Alison Quigan first wrote Mum's Choir 14 years ago, back when she was the Artistic Director of Centrepoint Theatre in Palmerston North. Ahead of its opening night at The Court as part of New Zealand Theatre Month, Alison took a moment to look back at her most popular - and personal - play.
What does Mum’s Choir mean to you?
Mum’s Choir is about when my Mother died. Mum was the centre of our family. She had been injured in a car accident and for six weeks she lingered and eventually passed away late on a Thursday night, 23rd August 2001. It was Dad’s birthday. He had died five years before and we always imagined Dad was saying to Mum – “Now now Mary, enough’s enough.”
Mum’s death wasn’t a particularly significant event for anyone else, but for our family it was huge. Now we are orphans, we said. The journey between death and burial was intense. From the moment of her death the work began. The lists. Funeral directors, friends, family, the priest, booking the church, organising transport, accommodation, catering, the service, the script... It was a full scale production, much like a wedding which can take three years to organise, except we had to do it in three days.
14 years on from its original debut in Palmerston North’s Centrepoint Theatre, why do you think Mum’s Choir is still relevant?
It will always be relevant. If we are lucky our parents will die when they are old and have had a good life. But the death is always surreal and powerful. This play is about that unspoken journey that is so often brushed over in other stories. We have the death and then magically the next scene is the graveside. It’s what happens between those two scenes is where the drama is. Laughter, tears, bitterness, and forgiveness. The rollercoaster of letting go of someone who has always been there.
The play is being produced here at The Court as part of New Zealand Theatre Month. Why is New Zealand theatre important to you?
This September is a chance to focus on New Zealand written plays. It isn’t new. From 1993 to 2004 we programmed 80% New Zealand written work at Centrepoint Theatre. That’s when we started to write our own plays because there weren’t enough. But I notice that theatres are doing fewer and fewer New Zealand scripts in the mistaken belief that the plays aren’t as good as the overseas scripts. It’s a great chance to have the conversation about why we do theatre. Who is it for? And how is it different from televison and film? Can we truly be an asset to our community, tell our stories and celebrate our lifestyle if we are simply regurgitating someone else’s culture?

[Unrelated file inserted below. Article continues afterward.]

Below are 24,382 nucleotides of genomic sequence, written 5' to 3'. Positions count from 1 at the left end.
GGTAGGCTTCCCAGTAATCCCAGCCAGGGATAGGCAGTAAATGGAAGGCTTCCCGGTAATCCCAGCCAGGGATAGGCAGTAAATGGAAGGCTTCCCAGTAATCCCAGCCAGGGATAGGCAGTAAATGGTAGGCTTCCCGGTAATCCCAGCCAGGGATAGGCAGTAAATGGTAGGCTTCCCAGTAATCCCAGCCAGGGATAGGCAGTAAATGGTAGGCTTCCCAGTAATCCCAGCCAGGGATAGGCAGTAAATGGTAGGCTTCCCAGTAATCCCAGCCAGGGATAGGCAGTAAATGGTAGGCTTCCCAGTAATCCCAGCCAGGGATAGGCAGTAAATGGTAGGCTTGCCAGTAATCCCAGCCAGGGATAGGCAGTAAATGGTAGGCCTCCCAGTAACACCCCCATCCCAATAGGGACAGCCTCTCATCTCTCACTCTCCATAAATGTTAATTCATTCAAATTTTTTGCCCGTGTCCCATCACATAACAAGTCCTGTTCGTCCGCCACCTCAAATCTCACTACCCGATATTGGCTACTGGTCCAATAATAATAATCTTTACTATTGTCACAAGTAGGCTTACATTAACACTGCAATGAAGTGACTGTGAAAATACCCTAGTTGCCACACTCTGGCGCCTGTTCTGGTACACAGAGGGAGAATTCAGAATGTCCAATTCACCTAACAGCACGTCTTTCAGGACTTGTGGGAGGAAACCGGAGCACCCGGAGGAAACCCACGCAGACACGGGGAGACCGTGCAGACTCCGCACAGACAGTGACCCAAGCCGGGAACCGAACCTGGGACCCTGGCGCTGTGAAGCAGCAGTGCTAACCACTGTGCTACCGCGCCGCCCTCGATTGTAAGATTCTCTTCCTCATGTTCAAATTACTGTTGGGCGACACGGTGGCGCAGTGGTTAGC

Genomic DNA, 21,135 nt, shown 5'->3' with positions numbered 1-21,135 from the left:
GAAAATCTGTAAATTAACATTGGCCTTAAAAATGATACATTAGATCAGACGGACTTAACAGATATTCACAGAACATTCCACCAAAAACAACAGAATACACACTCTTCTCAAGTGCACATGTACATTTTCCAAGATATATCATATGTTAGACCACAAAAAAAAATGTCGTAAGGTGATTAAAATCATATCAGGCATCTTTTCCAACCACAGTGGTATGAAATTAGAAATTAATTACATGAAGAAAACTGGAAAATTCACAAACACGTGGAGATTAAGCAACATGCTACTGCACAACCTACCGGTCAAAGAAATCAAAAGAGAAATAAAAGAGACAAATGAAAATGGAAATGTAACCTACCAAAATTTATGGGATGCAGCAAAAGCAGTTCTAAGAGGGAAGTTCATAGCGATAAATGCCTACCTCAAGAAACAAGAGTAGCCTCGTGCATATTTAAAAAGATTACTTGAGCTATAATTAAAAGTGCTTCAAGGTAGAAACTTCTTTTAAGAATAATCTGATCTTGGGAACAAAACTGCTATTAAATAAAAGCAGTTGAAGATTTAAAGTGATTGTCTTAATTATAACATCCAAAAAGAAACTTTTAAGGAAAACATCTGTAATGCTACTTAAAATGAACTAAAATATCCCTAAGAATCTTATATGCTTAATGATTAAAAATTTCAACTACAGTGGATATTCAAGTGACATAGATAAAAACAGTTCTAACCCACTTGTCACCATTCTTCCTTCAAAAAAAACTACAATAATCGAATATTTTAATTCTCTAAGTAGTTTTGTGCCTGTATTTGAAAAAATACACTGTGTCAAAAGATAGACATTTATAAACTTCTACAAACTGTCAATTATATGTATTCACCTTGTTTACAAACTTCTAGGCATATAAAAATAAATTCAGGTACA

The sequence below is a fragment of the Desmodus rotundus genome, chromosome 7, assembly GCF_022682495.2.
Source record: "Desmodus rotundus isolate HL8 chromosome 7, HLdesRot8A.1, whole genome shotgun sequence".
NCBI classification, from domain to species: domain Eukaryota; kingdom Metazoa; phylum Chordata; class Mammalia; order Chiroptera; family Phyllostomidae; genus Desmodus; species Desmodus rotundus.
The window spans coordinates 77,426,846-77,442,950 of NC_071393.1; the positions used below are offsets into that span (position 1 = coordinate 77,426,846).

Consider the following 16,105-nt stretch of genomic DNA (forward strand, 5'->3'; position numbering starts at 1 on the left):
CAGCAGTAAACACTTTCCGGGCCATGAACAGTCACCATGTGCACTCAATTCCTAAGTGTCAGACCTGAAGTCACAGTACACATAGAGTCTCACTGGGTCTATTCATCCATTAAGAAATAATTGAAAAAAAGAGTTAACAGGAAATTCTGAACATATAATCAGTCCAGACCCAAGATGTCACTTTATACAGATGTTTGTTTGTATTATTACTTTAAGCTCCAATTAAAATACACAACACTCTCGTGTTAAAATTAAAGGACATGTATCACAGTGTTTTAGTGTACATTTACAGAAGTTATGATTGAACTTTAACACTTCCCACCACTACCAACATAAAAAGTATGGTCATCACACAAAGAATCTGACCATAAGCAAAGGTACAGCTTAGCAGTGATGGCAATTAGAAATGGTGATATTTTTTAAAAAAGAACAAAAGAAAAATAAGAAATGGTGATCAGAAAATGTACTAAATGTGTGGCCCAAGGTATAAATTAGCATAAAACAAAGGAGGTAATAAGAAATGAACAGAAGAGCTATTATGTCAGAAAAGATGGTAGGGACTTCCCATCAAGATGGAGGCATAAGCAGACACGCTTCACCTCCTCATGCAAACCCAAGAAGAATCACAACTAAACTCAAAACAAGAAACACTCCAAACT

How has your life changed since you first wrote this comedy full of music?
As soon as Mum’s Choir was on stage in 2004 I knew I was leaving Centrepoint Theatre. I thought, that’s it, I’ve done everything I can do here. By the time I finished at the end of the year I had written three plays in 12 months. I was creatively ambushed. So the family and I moved to Auckland and I took on a role at Shortland Street. It was some time before I wrote a play again.
Music brings the O’Reillys together in Mum’s Choir – what inspired the music of this play?
When I was researching the play I visited Laughton Pattrick at his house in Wellington. The room was dominated by a grand piano which he had brought out from England after his OE in the '70s. On the piano was strewn sheet music and every thought he had was accompanied by him scrambling for music sheets and then playing it with great enthusiasm. We decided the music they wanted to sing was what their parents would have played throughout their lives. Molly was piano teacher so there was always music being played. My family didn’t sing much or play an instrument but my cousins did and of course Laughton did. Then when I started to talk to friends; Kate Louise, Jeff Kingsford Brown and they had a love/hate relationship with always being trotted out to sing or play for the visiting relatives.
Laughton also told a great story about when his mother-in-law died and friends would call to pass on their condolences. He immediately asked what range they could sing and made them practice a piece of harmony for a song. Eventually on the day of the funeral the whole congregation sang in perfect harmony.
Are you working on any new theatre projects at the moment?
My latest play is Siana which was workshopped at The Court Theatre in May this year. I loved developing the story and culture of the play and the people in it. My inspiration is always what is happening around me and in Auckland I work in Mangere and am surrounded by Pasifika music and dance so naturally I wanted to weave that into the story.